If there’s one thing I wish I had done differently in our online business from the beginning, it would have to be marketing. If you aren’t marketing the right way or at least working on improving your marketing, nobody will know what you’re doing. Andy Crestodina has built his entire business around marketing.
Andy Crestodina was an IT recruiter in the 90’s, but he was missing the creative aspect in his work. He had a strong desire to be a maker, to build something. So in January of 2000, he began building websites and immediately felt drawn to the combination of building and technical work.
Andy found out quickly that it is easier to get someone to trust you for one project than to find an employer willing to entrust you with a full time job. He chose the path of least resistance and dove into building websites.
Andy's #1 tip for someone wanting to DIY their website is to
Sit down and ask yourself what the top 3-5 questions or needs are that your audience might have, then attempt through your website to answer those questions. You don’t need a fancy design or website; content is what matters. You need to answer people’s questions.
When I asked Andy how quickly his business grew, his response was, “Soooo slowwww.”
And don’t we all feel that way at times? He says that persistence is key. Think of a tree; you have to get your roots established. In business, that means that the better you are known for your work, the more you will grow.
He knew he was going to be successful when instead of having to go hard after every single client, they were creating leads from the site through their marketing.
As important as persistence is, we must also know when to pivot. As business owners, we all tend to overvalue losses and undervalue gains. It is natural to overfocus on our failures and obstacles. We need to take a minute to count our blessings and remember how many people appreciate what we are doing for them and any recent successes.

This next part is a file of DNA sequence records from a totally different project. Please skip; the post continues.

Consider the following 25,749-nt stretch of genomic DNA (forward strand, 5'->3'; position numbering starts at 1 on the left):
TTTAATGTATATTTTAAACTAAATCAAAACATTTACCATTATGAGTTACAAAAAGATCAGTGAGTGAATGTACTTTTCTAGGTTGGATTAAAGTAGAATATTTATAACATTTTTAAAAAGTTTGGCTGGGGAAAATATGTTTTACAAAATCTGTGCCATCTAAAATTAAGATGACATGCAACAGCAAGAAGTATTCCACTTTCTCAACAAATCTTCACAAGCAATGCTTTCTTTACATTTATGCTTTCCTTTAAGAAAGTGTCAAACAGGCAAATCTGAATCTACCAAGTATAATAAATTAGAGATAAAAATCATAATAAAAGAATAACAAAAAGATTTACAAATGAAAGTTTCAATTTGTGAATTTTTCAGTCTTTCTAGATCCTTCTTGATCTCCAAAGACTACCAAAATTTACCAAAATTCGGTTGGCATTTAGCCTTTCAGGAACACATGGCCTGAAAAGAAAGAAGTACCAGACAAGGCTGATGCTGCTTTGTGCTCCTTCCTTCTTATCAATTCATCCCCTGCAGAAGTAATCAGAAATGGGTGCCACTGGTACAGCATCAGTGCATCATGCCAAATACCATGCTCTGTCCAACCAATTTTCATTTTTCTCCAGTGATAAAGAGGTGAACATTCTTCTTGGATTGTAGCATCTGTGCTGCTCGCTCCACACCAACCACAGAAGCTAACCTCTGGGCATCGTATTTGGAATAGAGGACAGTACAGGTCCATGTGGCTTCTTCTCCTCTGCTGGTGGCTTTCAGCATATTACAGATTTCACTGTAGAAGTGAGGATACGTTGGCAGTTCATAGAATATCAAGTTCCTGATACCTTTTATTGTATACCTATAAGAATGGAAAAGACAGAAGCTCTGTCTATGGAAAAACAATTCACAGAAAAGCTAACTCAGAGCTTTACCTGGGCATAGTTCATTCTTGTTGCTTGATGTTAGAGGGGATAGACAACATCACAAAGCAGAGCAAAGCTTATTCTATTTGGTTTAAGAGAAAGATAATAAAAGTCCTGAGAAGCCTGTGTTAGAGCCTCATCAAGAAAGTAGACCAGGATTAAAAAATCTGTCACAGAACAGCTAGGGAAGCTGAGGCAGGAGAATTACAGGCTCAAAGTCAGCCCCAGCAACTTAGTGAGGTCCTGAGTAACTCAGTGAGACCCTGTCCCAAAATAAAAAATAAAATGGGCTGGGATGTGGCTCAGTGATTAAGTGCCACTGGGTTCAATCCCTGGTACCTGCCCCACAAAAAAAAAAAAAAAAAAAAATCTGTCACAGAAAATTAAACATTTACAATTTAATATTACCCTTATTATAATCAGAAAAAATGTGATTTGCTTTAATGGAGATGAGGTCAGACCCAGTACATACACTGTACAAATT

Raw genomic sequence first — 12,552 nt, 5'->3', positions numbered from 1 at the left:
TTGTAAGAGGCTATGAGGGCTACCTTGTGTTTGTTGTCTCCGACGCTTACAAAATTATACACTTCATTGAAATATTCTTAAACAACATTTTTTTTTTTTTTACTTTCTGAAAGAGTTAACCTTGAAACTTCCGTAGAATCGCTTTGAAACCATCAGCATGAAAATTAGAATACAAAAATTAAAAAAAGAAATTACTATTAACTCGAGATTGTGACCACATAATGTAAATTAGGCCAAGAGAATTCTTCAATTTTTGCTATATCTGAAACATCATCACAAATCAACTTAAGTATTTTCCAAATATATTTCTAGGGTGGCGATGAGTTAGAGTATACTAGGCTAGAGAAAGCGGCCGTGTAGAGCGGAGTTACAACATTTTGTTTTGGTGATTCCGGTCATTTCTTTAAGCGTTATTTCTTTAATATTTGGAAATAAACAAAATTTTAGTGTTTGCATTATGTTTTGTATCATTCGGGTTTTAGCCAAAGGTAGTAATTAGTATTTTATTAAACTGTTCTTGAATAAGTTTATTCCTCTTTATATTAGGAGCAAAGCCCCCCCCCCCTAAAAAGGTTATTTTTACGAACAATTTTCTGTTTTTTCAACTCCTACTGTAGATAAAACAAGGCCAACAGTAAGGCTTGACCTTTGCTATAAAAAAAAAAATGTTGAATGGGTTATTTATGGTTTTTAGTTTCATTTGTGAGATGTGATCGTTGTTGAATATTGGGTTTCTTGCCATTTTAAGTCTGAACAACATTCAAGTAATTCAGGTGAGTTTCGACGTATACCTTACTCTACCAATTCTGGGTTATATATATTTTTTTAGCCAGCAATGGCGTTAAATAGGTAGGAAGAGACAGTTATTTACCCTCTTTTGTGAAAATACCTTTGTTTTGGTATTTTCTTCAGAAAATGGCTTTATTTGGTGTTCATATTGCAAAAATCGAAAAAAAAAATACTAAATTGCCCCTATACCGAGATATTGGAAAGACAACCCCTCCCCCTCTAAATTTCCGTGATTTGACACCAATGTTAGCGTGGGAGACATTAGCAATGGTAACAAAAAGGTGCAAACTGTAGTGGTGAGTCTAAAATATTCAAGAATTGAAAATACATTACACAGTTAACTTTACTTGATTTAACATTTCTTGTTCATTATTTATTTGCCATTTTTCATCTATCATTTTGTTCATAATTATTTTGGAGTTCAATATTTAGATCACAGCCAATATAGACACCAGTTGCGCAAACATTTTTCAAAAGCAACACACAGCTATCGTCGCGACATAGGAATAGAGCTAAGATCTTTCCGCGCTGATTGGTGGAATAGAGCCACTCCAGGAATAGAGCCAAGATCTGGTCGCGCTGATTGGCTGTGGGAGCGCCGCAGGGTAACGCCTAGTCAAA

At one point, Andy company had 22 employees and just over 2 million in sales, which is not a huge profit margin for that size group. He was doing almost all of the sales himself and was completely burned out.
He ended up hiring one of his own clients to do some management consulting for them, which began to get things straightened out. But Andy still found himself working too much and the company was still too dependent on him alone.
Next, he hired someone to be the CEO of the company.
The greatest move for me was to not be a super controlling person who was comfortable letting go. I actually hired my own boss. That was the tipping point, and we basically doubled in size because of that.
There are people who have already solved every problem you’re trying to solve…who are experts in everything you’re trying to do. ~Andy Crestodina
Andy is a self-described life-long learner. Hiring a CEO freed up about 20 hours a week for him, which he now spends doing the work he loves: writing books and speaking. But he also spends a lot of time learning, by reading and listening to podcasts.
Andy is a huge fan of anything in audio format and especially enjoys all of the Radiotopia podcasts. As far as business podcasts go, his favorite one to recommend is Manager Tools. Andy has hired out a great deal of the manager duties in his own business, but he still learns about the day to day duties of managers from this podcast.
Andy defines success in terms of “options.” For example, Do I have the choice to turn down this client? or Do we have the bandwidth to try this new program?
Success for Andy is to have the freedom to make decisions based on personal choice and having control over what direction the company and his career are moving. Success is no longer the size of his company or what other people think of him or the business.
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